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Worrying Upward Trend In Obesity Rates In Canadian Adult Population

Obesity rates across Canada are reaching alarming levels and continue to climb, according to a .

Published in the Canadian Journal of Public Health, the study provides the first comprehensive look at rates across Canada since 1998, complete with “obesity maps.”

“Being obese or overweight significantly increases the risk of chronic illnesses, such as heart disease, diabetes, and some cancers,” says study lead author, Prof. Carolyn Gotay in UBC’s School of Population and Public Health. “Our analysis shows that more Canadians are obese than ever before – on average, between one fourth and one third of Canadians are obese, depending on the region.”

The Maritimes and the two Territories had the highest obesity rates from 2000 to 2011 – more than 30 per cent of the population in these regions is estimated to be obese. had the lowest overall rates, but obesity still increased from less than 20 per cent to almost 25 per cent. Meanwhile, rates in Quebec remained below 24 per cent.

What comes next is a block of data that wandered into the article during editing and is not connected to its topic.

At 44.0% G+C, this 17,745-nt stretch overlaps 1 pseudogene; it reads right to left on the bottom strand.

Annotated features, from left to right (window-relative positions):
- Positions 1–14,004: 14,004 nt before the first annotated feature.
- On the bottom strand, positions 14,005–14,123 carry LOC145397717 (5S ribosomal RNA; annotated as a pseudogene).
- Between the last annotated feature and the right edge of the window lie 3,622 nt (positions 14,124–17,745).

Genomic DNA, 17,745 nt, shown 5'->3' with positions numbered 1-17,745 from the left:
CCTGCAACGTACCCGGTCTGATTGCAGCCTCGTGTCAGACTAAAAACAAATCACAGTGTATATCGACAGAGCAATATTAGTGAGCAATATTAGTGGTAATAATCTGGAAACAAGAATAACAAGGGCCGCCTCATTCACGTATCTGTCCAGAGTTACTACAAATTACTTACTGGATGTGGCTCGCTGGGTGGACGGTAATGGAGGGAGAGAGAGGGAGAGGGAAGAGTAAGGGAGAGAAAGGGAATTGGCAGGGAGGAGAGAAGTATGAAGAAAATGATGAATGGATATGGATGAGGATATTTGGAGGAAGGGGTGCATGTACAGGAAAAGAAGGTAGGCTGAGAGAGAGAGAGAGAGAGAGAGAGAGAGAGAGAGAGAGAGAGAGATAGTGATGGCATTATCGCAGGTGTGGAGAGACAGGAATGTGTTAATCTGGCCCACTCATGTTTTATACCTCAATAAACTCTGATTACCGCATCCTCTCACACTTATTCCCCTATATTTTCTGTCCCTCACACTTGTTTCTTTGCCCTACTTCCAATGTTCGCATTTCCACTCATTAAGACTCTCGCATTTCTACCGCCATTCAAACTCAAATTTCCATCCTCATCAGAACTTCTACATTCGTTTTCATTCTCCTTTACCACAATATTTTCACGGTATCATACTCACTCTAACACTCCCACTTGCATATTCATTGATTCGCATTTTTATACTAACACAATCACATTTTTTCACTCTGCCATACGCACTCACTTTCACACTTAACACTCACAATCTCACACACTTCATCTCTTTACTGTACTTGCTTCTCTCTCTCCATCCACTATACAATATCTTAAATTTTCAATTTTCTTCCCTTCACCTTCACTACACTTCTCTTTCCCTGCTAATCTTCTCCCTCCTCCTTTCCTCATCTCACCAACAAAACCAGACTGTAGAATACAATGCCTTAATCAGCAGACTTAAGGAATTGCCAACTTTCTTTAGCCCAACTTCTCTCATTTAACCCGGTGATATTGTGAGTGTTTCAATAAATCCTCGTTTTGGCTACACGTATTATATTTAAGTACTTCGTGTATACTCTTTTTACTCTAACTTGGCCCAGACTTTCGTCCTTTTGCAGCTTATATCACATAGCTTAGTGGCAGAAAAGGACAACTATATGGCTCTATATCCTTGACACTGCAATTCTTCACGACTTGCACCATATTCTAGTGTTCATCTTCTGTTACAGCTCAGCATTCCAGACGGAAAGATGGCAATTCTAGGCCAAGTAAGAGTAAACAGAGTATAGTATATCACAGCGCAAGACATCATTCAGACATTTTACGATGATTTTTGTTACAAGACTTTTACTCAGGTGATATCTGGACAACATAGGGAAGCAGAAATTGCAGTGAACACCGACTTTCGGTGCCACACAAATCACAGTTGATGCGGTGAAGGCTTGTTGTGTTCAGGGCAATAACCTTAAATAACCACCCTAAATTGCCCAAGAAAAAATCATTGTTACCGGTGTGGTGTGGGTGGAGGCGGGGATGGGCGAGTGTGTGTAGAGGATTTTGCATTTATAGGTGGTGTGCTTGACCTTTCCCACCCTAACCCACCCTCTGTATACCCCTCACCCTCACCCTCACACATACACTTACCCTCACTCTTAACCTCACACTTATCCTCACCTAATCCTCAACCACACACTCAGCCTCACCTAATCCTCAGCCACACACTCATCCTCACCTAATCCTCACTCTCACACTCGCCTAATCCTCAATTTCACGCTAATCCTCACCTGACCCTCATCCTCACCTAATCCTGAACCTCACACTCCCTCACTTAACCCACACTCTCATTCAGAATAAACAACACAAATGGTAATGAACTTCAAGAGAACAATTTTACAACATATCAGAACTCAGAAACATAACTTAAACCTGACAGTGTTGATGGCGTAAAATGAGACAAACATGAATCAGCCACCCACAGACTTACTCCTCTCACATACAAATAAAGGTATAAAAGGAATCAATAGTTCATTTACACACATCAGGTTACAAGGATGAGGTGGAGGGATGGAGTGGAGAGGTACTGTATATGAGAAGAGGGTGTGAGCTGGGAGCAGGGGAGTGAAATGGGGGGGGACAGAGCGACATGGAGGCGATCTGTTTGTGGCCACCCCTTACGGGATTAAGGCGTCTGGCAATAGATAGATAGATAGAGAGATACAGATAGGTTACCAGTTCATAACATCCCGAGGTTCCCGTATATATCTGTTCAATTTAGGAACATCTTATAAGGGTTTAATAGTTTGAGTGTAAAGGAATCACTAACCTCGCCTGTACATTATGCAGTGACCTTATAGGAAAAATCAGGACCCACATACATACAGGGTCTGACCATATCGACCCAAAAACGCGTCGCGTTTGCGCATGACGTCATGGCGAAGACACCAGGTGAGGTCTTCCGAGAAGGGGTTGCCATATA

The obesity maps that accompany the study serve as a tool to regional authorities to monitor and act on these trends, says Gotay, who is also in in UBC’s Faculty of Medicine.

“Maps that use colours and well-known geographical depictions are an efficient way to convey complex data that transcends language differences and personalizes the data for the viewer,” says Gotay. “This information can provide an impetus for action for the public, health care providers, and decision makers.”

Using data from the , the researchers adjusted self-reported Body Mass Index (BMI) data to get more accurate obesity estimates. Over the 11-year study period, the researchers found the greatest increase occurring between 2000 and 2007.


University of British Columbia